January 3, 2011
Peaceable Backyard Kingdom: Protecting Pets and Wildlife
Keep cats inside for their own safety—and to protect your wild neighbors
by Karen E. Lange
Ask Dr. David Zanders why people shouldn’t let their cats roam outdoors, and the veterinarian quickly recites a litany of the daily emergencies he sees at the Academy Animal Hospital in Solana Beach, Calif.
First, there are the puncture wounds and infections from other cats—inflicted during fights over territory or by aggressive toms. “A non-neutered cat will try to mate with a spayed female or even a neutered male ... [and will] grab ahold with claws and teeth.” The victim ends up with abscesses, especially on the back, Zanders says.
Then there are the broken bones from encounters with motor vehicles. And the injuries from individuals who just plain don’t like cats—teenagers with BB guns, or people who yank them hard by the tail. Adding to the list of potential dangers are fleas and parasites that can be passed on to people, plus diseases like feline immunodeficiency virus and leukemia—even kidney failure from drinking spilled antifreeze. Smaller felines may also incur talon wounds from owls and hawks who attempt to prey on them.
Finally, there are the cats who never come home: Warming themselves on car engines, they are torn to pieces when the key turns in the ignition. Or they’re eaten by predators such as coyotes when left out overnight—or deliberately trapped or poisoned.
So even though Zanders knows he’s up against some hard-to-change attitudes among cat owners, he does his best to persuade them to stop allowing their cats to roam.
“People say, ‘I feel guilty. I love my cat; therefore, he gets to go outdoors.’ ... It’s like letting your child go downtown [alone].”
There’s a fairly simple solution to the problem of cats getting themselves into trouble, as well as killing and injuring wildlife: Keep them indoors. In recent decades, the U.S. has experienced a welcome shift in this direction. The proportion of owned cats kept entirely in the house rose from 56 percent in 1998 to 64 percent in 2008, according to a survey by the American Pet Products Association. Still, a significant number continue to wander.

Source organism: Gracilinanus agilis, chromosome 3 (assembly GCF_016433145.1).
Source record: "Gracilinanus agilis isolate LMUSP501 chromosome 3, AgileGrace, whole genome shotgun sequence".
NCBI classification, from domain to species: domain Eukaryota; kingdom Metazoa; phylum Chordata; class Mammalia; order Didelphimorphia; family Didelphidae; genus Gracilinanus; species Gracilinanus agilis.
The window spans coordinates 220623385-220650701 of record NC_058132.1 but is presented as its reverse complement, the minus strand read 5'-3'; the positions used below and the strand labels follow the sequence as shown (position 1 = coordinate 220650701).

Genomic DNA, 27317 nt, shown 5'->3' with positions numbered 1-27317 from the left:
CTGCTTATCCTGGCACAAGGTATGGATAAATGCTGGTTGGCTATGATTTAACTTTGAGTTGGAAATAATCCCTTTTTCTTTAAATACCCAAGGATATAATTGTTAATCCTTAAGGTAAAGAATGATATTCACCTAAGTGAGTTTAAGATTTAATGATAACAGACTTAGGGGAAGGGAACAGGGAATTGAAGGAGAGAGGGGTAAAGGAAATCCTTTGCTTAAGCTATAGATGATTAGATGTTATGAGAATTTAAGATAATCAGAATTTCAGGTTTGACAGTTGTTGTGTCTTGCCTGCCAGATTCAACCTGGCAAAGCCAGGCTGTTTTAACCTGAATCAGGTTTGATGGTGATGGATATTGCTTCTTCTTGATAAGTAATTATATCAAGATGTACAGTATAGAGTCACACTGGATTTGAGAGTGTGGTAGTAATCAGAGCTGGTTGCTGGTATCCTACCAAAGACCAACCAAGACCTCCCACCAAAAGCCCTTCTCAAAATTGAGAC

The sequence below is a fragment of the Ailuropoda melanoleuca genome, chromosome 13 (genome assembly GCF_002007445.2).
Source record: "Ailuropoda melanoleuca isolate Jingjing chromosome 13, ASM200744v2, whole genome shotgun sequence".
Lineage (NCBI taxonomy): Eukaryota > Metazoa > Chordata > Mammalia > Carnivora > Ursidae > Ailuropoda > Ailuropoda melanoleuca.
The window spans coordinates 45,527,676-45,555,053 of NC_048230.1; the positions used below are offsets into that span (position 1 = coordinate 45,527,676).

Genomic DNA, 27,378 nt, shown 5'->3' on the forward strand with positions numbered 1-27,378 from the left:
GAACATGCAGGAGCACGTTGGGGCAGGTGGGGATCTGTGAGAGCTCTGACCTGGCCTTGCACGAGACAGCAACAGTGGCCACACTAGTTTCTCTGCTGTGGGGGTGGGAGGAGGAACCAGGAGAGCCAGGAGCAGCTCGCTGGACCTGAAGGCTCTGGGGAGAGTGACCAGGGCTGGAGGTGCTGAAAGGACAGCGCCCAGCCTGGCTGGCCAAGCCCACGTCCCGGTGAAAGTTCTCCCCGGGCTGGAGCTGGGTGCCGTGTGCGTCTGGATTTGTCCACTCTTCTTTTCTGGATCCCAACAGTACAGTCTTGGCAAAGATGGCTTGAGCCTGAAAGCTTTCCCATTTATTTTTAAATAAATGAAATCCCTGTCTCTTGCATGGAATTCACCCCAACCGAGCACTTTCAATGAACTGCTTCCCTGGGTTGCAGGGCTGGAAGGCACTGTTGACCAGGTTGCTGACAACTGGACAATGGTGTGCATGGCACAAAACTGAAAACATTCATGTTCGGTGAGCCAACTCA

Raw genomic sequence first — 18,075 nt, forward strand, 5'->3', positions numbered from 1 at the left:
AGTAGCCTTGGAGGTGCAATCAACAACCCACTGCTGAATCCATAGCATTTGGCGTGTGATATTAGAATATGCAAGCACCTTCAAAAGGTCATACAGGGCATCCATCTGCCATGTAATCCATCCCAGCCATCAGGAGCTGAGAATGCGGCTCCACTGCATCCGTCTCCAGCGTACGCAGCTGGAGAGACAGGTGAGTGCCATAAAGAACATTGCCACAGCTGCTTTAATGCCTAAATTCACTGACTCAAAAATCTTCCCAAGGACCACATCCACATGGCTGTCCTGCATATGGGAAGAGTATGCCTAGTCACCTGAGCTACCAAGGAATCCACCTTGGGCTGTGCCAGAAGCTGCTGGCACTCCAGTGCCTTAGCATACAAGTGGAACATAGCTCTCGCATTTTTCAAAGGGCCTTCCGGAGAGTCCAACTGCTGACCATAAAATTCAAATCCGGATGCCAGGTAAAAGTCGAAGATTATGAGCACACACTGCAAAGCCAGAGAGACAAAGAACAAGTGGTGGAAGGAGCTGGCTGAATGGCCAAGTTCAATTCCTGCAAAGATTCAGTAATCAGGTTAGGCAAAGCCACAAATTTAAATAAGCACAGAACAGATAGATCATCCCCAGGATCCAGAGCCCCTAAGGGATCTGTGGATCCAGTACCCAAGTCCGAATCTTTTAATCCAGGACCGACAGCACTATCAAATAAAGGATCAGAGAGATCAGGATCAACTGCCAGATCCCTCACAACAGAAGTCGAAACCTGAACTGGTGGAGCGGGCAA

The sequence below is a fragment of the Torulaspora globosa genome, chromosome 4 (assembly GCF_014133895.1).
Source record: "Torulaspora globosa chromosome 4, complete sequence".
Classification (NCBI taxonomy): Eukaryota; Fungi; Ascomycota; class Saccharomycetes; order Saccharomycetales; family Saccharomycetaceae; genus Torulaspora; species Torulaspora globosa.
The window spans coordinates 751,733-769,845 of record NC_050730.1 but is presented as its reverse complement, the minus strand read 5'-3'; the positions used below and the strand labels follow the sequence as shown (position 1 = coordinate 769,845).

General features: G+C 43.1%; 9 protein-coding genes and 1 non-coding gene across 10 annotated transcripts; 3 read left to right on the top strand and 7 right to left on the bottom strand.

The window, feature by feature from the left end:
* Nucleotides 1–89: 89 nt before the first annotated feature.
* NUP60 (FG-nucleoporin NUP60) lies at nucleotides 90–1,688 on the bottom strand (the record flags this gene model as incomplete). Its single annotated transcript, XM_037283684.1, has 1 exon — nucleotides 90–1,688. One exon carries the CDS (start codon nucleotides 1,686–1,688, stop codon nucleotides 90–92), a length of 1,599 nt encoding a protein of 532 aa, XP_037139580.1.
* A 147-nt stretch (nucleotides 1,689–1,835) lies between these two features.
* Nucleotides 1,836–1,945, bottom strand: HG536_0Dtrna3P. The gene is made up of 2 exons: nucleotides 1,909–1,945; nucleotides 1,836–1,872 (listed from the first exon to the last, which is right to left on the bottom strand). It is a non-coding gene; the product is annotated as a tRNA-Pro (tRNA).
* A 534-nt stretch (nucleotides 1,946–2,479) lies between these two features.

Pet cats allowed to roam freely outside join the more than 70 million feral and homeless stray cats on the streets—the same number as are owned and spend all or part of their time indoors, according to the American Association of Feline Practitioners. The stray and feral cats survive mainly off human handouts, dumpster diving, and other scavenging activities; as cats are domesticated animals, they have a difficult time feeding themselves from hunting, says Karen Kraus, executive director of the Feral Cat Coalition of Oregon. Yet, whatever their situation, cats do sometimes follow their instinctual drive to hunt.
Veterinarians who work at rehabilitation centers see the subsequent damage to small mammals, birds, amphibians, and reptiles: puncture and bite wounds, skin torn open or ripped away, feathers pulled off. Sometimes the wound may be nearly invisible or appear minor, but the animal will soon die from infection, says Dr. Roberto Aguilar, wildlife veterinarian at The HSUS’s Cape Wildlife Center in Barnstable, Mass. And sometimes the victim is a member of a vulnerable species like the New England cottontail, he adds.
Experts advise that if you believe you must let your cat outside, you should keep him in an enclosure or on a leash under supervision. At the very least, let him out only during the day, not in the early morning, the early evening, or at night, which are the most dangerous times for both cats and wildlife.